A former Houstonian is headed to prison for running an $80 million Ponzi scheme that involved selling stakes in non-existent ATMs. Part of his downfall: An investor apparently so impressed he owned an ATM that he went to see it in person.
The investor found he'd been scammed; a check of the records show a lot of Houstonians could probably have warned him beforehand.
Walter Netschi was convicted of fraud in federal court last week. Prosecutors said the 63-year-old McKinney resident and his partner, Vance Moore II, got people to invest in about 4,000 ATMs that didn't actually exist. Netschi faces up to 200 years in prison.
Before his graduation to the big time, Netschi lived in Houston and was involved in a series of dubious business ventures and civil suits filed in Harris County. We like to think he got his start here!
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In 1984, Greenway Bank & Trust sued a company called Career Sports; Netschi was ostensibly the backer who would help the company obtain a line of credit from the bank. In trying to recover a $130,000 loan, the bank's lawyers deposed Netschi, who said he invested in real estate, oil and gas, and "syndications, partnership-type situations." (Career Sports, which appears to have been as legitimate as the phantom ATMs, appears to have been a firm that managed pro athletes and, for some reason, help them find reputable CPA's for all their tax needs. One of the defendants in the case, a supposed investor in Career Sports, was Curtis Dickey, then an NFL running back with the Colts). The case was removed to federal court in 1989.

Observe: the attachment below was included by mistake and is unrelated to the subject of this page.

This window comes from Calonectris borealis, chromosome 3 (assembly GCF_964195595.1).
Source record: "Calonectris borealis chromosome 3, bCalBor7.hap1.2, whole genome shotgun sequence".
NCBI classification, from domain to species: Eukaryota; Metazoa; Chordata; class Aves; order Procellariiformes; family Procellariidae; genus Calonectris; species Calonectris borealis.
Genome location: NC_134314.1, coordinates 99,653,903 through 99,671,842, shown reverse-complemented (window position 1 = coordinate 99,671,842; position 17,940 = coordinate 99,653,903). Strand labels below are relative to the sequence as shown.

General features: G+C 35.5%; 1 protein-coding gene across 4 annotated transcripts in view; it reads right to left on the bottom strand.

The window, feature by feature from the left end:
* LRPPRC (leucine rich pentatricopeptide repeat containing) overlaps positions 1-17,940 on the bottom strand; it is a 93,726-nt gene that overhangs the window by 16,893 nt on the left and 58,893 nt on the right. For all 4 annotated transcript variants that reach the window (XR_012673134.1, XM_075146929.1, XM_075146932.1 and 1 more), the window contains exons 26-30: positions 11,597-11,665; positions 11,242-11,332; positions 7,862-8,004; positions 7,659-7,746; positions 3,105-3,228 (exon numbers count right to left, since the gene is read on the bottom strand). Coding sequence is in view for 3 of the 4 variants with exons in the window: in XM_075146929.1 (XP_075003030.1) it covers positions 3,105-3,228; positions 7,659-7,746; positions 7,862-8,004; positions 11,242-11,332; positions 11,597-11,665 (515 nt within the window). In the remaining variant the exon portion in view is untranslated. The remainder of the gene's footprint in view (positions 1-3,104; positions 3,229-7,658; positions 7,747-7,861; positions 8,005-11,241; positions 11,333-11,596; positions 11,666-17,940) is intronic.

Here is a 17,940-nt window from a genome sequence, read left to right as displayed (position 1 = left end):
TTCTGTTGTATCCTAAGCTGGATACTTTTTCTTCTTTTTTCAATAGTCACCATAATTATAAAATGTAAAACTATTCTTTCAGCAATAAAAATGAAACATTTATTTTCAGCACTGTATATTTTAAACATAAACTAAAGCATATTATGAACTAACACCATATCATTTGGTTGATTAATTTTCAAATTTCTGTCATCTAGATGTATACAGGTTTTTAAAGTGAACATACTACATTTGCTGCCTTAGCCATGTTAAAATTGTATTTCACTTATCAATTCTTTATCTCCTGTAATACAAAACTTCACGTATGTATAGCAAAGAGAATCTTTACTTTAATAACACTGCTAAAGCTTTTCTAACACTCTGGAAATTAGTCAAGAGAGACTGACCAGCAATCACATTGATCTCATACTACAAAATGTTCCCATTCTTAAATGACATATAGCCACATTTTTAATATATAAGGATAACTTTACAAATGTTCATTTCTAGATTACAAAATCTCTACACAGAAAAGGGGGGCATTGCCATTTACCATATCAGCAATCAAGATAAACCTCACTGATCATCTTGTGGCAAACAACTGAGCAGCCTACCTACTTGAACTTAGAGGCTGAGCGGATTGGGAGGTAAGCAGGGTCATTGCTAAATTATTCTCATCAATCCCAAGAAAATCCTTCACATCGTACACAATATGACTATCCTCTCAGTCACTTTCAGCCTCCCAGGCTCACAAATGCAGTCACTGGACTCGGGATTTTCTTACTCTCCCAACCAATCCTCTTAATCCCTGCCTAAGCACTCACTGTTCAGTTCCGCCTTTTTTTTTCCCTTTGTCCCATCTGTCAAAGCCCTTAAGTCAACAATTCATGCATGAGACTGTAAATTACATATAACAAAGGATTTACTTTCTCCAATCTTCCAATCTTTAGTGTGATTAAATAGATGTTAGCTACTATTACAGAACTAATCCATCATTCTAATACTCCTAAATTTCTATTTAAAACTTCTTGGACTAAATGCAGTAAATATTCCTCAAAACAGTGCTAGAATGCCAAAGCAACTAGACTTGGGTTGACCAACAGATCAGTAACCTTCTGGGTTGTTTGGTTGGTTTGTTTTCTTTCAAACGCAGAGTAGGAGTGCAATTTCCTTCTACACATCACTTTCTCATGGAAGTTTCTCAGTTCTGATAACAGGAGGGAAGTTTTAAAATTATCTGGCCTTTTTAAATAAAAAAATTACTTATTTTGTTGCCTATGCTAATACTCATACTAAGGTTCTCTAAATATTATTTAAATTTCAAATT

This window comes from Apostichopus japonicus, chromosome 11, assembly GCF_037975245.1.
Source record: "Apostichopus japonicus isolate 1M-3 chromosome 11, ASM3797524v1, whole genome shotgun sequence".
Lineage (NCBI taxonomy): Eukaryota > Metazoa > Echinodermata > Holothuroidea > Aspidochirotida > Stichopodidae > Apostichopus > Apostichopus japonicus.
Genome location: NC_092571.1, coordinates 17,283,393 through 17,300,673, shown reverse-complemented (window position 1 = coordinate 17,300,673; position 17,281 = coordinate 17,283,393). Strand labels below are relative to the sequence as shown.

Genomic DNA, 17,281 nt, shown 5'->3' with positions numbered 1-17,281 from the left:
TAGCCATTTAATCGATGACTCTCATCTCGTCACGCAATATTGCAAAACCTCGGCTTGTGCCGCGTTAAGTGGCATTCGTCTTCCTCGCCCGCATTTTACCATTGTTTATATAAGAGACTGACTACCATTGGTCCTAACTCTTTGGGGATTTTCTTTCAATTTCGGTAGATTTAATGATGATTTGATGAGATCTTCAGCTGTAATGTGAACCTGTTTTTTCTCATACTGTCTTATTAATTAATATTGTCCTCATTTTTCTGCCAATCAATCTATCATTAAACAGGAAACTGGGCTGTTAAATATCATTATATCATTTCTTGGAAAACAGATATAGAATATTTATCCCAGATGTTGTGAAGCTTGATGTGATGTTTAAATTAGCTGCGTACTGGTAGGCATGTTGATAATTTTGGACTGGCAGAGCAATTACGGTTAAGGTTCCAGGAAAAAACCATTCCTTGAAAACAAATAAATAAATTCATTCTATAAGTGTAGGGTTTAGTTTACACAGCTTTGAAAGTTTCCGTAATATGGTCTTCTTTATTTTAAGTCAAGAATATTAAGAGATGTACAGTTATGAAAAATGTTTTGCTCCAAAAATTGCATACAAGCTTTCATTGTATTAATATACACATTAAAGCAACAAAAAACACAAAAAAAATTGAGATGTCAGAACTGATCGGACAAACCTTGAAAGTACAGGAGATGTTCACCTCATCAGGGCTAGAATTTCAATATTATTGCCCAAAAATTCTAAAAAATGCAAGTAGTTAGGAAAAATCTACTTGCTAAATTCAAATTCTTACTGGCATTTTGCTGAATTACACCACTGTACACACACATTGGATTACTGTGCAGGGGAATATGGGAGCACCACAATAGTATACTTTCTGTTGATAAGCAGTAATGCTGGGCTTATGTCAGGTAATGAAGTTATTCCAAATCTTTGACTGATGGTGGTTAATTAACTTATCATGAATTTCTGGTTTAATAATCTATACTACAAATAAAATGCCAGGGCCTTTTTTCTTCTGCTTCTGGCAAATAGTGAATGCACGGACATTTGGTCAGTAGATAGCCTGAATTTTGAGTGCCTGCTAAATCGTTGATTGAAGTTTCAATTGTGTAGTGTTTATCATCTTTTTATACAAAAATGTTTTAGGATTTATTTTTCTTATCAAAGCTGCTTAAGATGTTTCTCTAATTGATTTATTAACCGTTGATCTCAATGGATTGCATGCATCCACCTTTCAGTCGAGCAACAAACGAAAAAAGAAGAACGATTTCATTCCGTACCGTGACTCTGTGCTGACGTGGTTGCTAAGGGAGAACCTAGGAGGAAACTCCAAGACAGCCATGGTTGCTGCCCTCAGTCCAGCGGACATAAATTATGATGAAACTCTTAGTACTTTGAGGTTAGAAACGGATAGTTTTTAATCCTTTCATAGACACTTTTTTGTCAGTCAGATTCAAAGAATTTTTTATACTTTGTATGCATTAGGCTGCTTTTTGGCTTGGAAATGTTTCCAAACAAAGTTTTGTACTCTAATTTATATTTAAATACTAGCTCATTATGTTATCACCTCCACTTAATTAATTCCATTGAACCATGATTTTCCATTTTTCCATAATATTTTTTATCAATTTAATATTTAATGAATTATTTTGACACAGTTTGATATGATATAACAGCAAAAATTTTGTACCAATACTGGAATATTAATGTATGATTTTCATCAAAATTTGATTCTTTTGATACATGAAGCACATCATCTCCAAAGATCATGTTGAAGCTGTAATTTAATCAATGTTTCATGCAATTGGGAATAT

In 1987, a Wisconsin insurance company sued Netschi for defaulting on a $3,121 payment. However, in 1988, Netschi was ordered to pay the company $46,000.
But Netschi's first suit in Harris County dates to 1979, when he was accused of not paying for office space he leased in a bank building. The parties entered into an agreed order where Netschi would pay $2,3684.
There is one other civil suit listed, but unfortunately the file appears to have been purged. Netschi eventually moved to McKinney. We were just happy to discover that a guy facing 200 years behind bars for his role in a nationwide scam may have learned the tricks of the trade in our own backyard.